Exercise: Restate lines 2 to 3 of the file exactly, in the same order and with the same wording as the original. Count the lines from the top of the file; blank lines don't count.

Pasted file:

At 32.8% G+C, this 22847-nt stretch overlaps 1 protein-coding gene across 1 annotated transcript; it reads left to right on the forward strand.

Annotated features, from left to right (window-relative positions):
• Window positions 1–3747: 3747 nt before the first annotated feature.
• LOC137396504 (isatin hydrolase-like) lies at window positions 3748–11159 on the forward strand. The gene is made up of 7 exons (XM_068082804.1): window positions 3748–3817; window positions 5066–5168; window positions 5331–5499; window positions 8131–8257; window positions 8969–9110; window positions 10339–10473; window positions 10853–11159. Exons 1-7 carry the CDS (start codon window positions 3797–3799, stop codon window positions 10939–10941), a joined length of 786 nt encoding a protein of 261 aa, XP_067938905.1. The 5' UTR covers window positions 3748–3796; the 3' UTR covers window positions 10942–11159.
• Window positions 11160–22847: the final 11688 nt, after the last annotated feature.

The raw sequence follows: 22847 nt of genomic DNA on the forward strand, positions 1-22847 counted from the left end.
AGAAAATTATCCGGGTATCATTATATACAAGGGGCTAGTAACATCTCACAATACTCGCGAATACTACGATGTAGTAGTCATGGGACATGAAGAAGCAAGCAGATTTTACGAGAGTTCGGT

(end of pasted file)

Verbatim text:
Annotated features, from left to right (window-relative positions):
• Window positions 1–3747: 3747 nt before the first annotated feature.